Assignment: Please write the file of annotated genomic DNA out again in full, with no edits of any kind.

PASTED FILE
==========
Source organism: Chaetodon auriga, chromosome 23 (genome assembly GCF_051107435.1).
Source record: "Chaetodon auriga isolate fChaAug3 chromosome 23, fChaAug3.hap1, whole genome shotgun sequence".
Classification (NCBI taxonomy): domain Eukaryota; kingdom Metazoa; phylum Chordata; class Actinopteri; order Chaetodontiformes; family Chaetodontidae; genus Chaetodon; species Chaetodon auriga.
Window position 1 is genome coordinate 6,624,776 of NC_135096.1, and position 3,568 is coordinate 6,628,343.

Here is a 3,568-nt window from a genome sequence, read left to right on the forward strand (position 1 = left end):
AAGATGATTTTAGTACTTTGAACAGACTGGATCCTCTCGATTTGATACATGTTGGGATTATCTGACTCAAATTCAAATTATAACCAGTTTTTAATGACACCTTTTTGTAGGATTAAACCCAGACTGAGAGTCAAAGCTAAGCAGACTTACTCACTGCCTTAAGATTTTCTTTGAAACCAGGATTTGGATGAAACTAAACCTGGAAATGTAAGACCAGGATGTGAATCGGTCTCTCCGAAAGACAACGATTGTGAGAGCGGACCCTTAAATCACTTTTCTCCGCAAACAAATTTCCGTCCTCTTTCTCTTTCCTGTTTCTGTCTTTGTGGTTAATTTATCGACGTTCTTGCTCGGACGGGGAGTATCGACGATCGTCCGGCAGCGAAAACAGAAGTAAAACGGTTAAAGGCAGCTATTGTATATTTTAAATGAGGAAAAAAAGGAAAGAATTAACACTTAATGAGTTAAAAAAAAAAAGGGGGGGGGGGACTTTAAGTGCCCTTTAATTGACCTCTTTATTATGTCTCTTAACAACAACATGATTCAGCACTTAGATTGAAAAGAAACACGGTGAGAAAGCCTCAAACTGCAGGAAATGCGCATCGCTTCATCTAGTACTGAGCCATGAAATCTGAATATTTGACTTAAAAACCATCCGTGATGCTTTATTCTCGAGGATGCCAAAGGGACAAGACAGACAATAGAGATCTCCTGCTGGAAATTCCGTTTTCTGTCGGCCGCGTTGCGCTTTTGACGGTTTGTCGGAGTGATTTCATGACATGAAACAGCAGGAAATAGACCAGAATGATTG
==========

Source organism: Chaetodon auriga, chromosome 23 (genome assembly GCF_051107435.1).
Source record: "Chaetodon auriga isolate fChaAug3 chromosome 23, fChaAug3.hap1, whole genome shotgun sequence".
Classification (NCBI taxonomy): domain Eukaryota; kingdom Metazoa; phylum Chordata; class Actinopteri; order Chaetodontiformes; family Chaetodontidae; genus Chaetodon; species Chaetodon auriga.
Window position 1 is genome coordinate 6,624,776 of NC_135096.1, and position 3,568 is coordinate 6,628,343.

Here is a 3,568-nt window from a genome sequence, read left to right on the forward strand (position 1 = left end):
AAGATGATTTTAGTACTTTGAACAGACTGGATCCTCTCGATTTGATACATGTTGGGATTATCTGACTCAAATTCAAATTATAACCAGTTTTTAATGACACCTTTTTGTAGGATTAAACCCAGACTGAGAGTCAAAGCTAAGCAGACTTACTCACTGCCTTAAGATTTTCTTTGAAACCAGGATTTGGATGAAACTAAACCTGGAAATGTAAGACCAGGATGTGAATCGGTCTCTCCGAAAGACAACGATTGTGAGAGCGGACCCTTAAATCACTTTTCTCCGCAAACAAATTTCCGTCCTCTTTCTCTTTCCTGTTTCTGTCTTTGTGGTTAATTTATCGACGTTCTTGCTCGGACGGGGAGTATCGACGATCGTCCGGCAGCGAAAACAGAAGTAAAACGGTTAAAGGCAGCTATTGTATATTTTAAATGAGGAAAAAAAGGAAAGAATTAACACTTAATGAGTTAAAAAAAAAAAGGGGGGGGGGGACTTTAAGTGCCCTTTAATTGACCTCTTTATTATGTCTCTTAACAACAACATGATTCAGCACTTAGATTGAAAAGAAACACGGTGAGAAAGCCTCAAACTGCAGGAAATGCGCATCGCTTCATCTAGTACTGAGCCATGAAATCTGAATATTTGACTTAAAAACCATCCGTGATGCTTTATTCTCGAGGATGCCAAAGGGACAAGACAGACAATAGAGATCTCCTGCTGGAAATTCCGTTTTCTGTCGGCCGCGTTGCGCTTTTGACGGTTTGTCGGAGTGATTTCATGACATGAAACAGCAGGAAATAGACCAGAATGATTG